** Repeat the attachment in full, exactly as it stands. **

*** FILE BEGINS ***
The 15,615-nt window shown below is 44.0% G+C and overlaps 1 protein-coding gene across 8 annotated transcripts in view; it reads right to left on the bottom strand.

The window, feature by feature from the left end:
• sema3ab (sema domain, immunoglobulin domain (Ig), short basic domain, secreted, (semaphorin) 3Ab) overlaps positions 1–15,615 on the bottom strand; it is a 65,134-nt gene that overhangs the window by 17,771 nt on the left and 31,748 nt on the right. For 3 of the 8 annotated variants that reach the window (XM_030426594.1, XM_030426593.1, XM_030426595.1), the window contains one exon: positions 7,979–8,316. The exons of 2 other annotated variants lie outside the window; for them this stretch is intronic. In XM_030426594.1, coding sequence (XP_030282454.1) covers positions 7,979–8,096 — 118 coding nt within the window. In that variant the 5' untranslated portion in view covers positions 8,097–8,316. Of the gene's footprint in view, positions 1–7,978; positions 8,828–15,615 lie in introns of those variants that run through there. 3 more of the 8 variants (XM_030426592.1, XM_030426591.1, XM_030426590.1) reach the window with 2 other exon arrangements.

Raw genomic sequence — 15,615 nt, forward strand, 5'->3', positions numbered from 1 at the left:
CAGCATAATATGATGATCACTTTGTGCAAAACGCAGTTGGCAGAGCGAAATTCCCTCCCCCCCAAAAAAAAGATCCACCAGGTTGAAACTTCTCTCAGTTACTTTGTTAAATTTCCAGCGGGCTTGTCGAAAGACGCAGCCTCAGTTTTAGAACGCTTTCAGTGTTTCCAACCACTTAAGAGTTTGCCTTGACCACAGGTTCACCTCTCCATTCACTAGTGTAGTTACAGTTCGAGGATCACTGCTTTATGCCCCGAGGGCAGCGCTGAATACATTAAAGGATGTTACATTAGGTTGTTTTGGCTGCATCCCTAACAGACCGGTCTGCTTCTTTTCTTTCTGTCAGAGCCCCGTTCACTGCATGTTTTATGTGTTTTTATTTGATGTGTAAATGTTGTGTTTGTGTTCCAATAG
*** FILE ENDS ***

The 15,615-nt window shown below is 44.0% G+C and overlaps 1 protein-coding gene across 8 annotated transcripts in view; it reads right to left on the bottom strand.

The window, feature by feature from the left end:
• sema3ab (sema domain, immunoglobulin domain (Ig), short basic domain, secreted, (semaphorin) 3Ab) overlaps positions 1–15,615 on the bottom strand; it is a 65,134-nt gene that overhangs the window by 17,771 nt on the left and 31,748 nt on the right. For 3 of the 8 annotated variants that reach the window (XM_030426594.1, XM_030426593.1, XM_030426595.1), the window contains one exon: positions 7,979–8,316. The exons of 2 other annotated variants lie outside the window; for them this stretch is intronic. In XM_030426594.1, coding sequence (XP_030282454.1) covers positions 7,979–8,096 — 118 coding nt within the window. In that variant the 5' untranslated portion in view covers positions 8,097–8,316. Of the gene's footprint in view, positions 1–7,978; positions 8,828–15,615 lie in introns of those variants that run through there. 3 more of the 8 variants (XM_030426592.1, XM_030426591.1, XM_030426590.1) reach the window with 2 other exon arrangements.

Raw genomic sequence — 15,615 nt, forward strand, 5'->3', positions numbered from 1 at the left:
CAGCATAATATGATGATCACTTTGTGCAAAACGCAGTTGGCAGAGCGAAATTCCCTCCCCCCCAAAAAAAAGATCCACCAGGTTGAAACTTCTCTCAGTTACTTTGTTAAATTTCCAGCGGGCTTGTCGAAAGACGCAGCCTCAGTTTTAGAACGCTTTCAGTGTTTCCAACCACTTAAGAGTTTGCCTTGACCACAGGTTCACCTCTCCATTCACTAGTGTAGTTACAGTTCGAGGATCACTGCTTTATGCCCCGAGGGCAGCGCTGAATACATTAAAGGATGTTACATTAGGTTGTTTTGGCTGCATCCCTAACAGACCGGTCTGCTTCTTTTCTTTCTGTCAGAGCCCCGTTCACTGCATGTTTTATGTGTTTTTATTTGATGTGTAAATGTTGTGTTTGTGTTCCAATAG